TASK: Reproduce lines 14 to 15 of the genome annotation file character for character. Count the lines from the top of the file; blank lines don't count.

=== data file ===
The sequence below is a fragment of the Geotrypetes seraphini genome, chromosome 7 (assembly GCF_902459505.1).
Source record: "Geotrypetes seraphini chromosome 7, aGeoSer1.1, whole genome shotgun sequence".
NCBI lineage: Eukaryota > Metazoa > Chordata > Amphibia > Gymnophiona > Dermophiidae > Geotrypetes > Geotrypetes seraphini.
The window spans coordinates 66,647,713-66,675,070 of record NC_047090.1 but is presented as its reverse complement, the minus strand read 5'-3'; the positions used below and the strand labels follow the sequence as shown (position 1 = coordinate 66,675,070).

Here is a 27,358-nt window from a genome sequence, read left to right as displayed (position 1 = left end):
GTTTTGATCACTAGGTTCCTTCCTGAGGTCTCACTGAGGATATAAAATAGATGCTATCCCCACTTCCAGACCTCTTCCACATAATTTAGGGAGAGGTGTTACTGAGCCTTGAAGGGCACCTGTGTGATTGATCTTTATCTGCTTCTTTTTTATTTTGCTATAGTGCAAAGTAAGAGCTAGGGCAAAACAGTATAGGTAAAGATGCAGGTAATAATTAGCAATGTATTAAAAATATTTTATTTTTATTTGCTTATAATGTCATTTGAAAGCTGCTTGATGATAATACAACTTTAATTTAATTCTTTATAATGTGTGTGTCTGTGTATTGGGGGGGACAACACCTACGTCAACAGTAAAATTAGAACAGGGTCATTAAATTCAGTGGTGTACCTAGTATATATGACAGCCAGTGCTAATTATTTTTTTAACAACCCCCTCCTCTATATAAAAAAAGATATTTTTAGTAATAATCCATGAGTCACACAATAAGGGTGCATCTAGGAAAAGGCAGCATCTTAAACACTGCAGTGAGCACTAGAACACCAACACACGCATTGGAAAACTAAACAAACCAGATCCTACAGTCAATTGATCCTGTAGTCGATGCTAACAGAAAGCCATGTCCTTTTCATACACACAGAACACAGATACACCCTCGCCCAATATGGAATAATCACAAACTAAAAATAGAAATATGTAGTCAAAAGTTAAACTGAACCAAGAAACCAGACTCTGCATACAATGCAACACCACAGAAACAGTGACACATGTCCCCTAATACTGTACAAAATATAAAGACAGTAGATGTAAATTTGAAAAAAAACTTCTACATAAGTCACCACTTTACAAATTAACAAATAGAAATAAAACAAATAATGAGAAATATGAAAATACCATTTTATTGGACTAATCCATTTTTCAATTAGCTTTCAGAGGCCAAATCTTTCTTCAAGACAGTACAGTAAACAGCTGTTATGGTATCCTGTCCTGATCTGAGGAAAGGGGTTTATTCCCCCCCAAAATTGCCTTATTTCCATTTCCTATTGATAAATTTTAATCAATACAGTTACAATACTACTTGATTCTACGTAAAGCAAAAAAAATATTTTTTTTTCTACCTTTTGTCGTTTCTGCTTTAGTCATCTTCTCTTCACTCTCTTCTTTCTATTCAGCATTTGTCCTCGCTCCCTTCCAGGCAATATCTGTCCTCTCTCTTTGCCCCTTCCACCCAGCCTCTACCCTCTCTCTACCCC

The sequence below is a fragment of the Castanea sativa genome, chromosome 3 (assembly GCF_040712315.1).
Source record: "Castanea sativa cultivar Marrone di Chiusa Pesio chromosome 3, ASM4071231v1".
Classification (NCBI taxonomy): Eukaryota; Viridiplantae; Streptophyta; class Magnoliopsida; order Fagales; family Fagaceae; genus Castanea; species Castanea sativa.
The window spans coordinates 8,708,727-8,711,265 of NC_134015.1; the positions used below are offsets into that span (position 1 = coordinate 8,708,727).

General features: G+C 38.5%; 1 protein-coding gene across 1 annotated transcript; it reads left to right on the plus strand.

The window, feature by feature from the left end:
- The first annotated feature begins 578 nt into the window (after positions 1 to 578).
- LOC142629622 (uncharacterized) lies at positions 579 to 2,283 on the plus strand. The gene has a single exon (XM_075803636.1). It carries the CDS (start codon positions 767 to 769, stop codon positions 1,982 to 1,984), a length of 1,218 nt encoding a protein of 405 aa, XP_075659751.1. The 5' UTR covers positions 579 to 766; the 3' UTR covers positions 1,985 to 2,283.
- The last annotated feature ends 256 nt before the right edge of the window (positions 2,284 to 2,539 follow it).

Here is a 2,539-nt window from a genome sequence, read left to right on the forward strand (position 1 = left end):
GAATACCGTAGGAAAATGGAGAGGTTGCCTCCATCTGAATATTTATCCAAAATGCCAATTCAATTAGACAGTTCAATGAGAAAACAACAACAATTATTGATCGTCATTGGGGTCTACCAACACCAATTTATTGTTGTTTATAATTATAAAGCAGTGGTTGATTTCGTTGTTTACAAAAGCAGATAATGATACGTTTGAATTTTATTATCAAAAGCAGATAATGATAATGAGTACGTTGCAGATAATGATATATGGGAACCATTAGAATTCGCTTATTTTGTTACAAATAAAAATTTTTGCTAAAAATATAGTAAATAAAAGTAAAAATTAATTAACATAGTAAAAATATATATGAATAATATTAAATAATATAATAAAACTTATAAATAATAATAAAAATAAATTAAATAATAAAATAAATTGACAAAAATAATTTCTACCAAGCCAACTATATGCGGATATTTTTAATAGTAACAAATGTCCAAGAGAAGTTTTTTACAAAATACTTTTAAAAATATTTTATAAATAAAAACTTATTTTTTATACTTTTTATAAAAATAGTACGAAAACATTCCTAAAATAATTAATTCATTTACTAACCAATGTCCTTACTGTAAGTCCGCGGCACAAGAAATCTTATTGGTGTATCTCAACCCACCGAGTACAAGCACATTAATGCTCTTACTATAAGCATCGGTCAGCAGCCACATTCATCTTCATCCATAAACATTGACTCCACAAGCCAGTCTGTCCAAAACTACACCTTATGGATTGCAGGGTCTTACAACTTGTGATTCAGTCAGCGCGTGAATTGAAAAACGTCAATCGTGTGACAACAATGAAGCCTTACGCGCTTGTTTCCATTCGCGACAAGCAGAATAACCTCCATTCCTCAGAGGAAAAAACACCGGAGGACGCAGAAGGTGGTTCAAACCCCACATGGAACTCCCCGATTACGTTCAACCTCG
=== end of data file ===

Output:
- LOC142629622 (uncharacterized) lies at positions 579 to 2,283 on the plus strand. The gene has a single exon (XM_075803636.1). It carries the CDS (start codon positions 767 to 769, stop codon positions 1,982 to 1,984), a length of 1,218 nt encoding a protein of 405 aa, XP_075659751.1. The 5' UTR covers positions 579 to 766; the 3' UTR covers positions 1,985 to 2,283.
- The last annotated feature ends 256 nt before the right edge of the window (positions 2,284 to 2,539 follow it).